Ecologist warns building turbines in wintering habitat would jeopardize efforts to allow recovery of B.C. herds
The wind-farm industry is putting threatened woodland caribou herds at increased risk by seeking to put their projects on the same windswept alpine ridges that represent critical wintering habitat, a provincial caribou expert warns.
Dale Seip, a wildlife ecologist with the Ministry of Forests and Range in Prince George, told about 250 people at the conference of the Association of Professional Biologists of B.C., ending today, that the situation jeopardizes the province’s caribou recovery efforts.
“Wind-power development on the windswept ridges creates a significant risk to these caribou,” he said.
“Remember, these animals are threatened. They’re not doing well. They’re stable at best; many are declining. Under a recovery strategy, we’re supposed to be making things better. We’re supposed to be improving conditions for these animals so herds will be able to recover. It’s difficult to imagine how these types of industrial developments are somehow going to make things better for those caribou.”
Seip said there are forested ridges to the east of the Rocky Mountains in northeastern B.C. that can accommodate wind farms without harming critical caribou wintering range and the lichens they consume.
One company recently obtained investigative-use permits for six new wind farms in the Chetwynd and Tumbler Ridge area: five located on forested ridges that do not threaten mountain caribou habitat, and one located in the midst of critical wintering range for the Quintette herd.
With 120 of the herd’s 200 caribou wintering there, a wind farm “clearly would be a serious concern,” he said.
While no wind farms are currently located on prime high-elevation wintering habitat, “the entire area is currently covered with investigative-use permits for wind farms,” he said.
B.C.’s only commercial operating wind farm is at Bear Mountain near Dawson Creek. BC Hydro announced last March it is awarding power-purchase agreements to five more wind farms that were proposed in response to its clean-power call for new sources of electricity. The Dokie Wind Energy Project is also underway near Chetwynd.
Seip said wind farms pose a threat to caribou on several levels: the direct loss of critical habitat due to turbine infrastructure along with road building and transmission lines; increased access by humans and wolves; and the potential for caribou to avoid the wind farms.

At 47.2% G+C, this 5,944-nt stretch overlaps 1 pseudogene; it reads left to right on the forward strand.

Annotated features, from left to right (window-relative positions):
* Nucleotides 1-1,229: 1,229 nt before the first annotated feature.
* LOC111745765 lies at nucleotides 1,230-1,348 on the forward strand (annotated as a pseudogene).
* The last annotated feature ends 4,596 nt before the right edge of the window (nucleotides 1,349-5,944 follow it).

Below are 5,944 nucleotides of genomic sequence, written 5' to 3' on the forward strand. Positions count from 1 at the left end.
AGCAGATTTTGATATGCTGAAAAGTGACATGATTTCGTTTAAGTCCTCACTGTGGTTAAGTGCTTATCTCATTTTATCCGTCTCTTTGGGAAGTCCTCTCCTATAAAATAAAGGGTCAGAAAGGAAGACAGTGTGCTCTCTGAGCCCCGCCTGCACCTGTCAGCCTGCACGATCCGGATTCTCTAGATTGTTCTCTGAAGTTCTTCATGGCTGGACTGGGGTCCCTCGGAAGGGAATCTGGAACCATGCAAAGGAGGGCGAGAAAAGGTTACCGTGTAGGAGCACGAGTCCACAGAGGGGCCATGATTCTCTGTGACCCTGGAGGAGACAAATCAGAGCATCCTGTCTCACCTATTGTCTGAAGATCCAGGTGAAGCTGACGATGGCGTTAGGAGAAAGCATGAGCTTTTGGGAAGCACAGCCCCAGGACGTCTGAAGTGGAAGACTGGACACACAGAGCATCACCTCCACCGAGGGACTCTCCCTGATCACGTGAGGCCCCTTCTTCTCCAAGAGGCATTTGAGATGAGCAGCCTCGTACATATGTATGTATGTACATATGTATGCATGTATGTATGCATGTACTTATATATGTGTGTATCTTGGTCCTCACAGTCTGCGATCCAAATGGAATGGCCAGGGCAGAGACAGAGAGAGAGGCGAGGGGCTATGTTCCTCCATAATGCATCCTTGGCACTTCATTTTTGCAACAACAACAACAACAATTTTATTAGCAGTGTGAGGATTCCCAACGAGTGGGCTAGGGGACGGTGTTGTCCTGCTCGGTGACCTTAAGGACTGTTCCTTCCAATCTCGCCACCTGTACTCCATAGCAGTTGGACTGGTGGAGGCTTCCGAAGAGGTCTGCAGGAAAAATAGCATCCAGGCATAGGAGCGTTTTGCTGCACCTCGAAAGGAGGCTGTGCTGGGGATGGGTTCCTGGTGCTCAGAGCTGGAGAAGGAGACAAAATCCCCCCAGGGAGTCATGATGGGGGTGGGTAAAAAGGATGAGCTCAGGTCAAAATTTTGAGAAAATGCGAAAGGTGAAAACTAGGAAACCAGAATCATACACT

Research from Alberta’s oilpatch shows caribou will generally stay 250 metres from seismic lines, 250 to 500 metres from roads and one kilo-metre from a well site. In Newfoundland, caribou stayed four kilometres from a mine.
“The same could potentially happen with caribou on these windswept mountain ridges,” he warned. “We don’t know how caribou are going to feel if they have such a major industrial development placed on top of their core winter range.”
He noted wolves rarely go into caribou alpine habitat in winter due to the rigours of navigating steep slopes with deep snow. “If there are roads and trails … we may lose this separation that allows wolves to coexist with caribou.”
No one could be reached for comment at the Canadian Wind Energy Association.
The West Moberly first nation went to B.C. Supreme Court in response to the province’s failure to protect caribou from development in the northeast.
In a landmark decision last March, the court ruled that the B.C. government failed to sufficiently consult first nations or accommodate their concerns over destruction of critical caribou habitat near Chetwynd.
Justice L. Paul Williamson ordered a 90-day stay of First Coal Corp.’s advanced exploration program to “permit and to mandate a proper accommodation of West Moberly’s concerns” over the fate of the threatened Burnt Pine caribou herd.
“The Crown, in consultation with West Moberly, should proceed expeditiously to put in place within that period a reasonable, active plan for the protection and augmentation of the Burnt Pine herd, a plan that takes into account the views of West Moberly, including the reports of the Crown’s wildlife ecologists and biologists with the Ministry of Environment,” Williamson’s ruling said.
The band went to court to fight the B.C. Ministry of Energy, Mines and Petroleum Resources and First Coal Corp. over development of a coal mine that threatened critical habitat of the Burnt Pine caribou herd, on lands where native hunting rights are guaranteed under the terms of Treaty 8, negotiated in 1899 with first nations in parts of Western Canada.
Only about 11 caribou remain in the herd, which has been decimated over the years by the cumulative impact of resource development and hydro dams, the band argued in court.
The band sought to quash three Crown permits in 2009 related to bulk sampling of coal, advanced exploration drilling and timber cutting.
The province continued to accommodate First Coal despite serious concerns from government experts in two ministries.
Seip warned on Sept. 25, 2008: “The proposed activities occur directly on core winter range of this threatened caribou herd and will result in the destruction of critical caribou habitat.”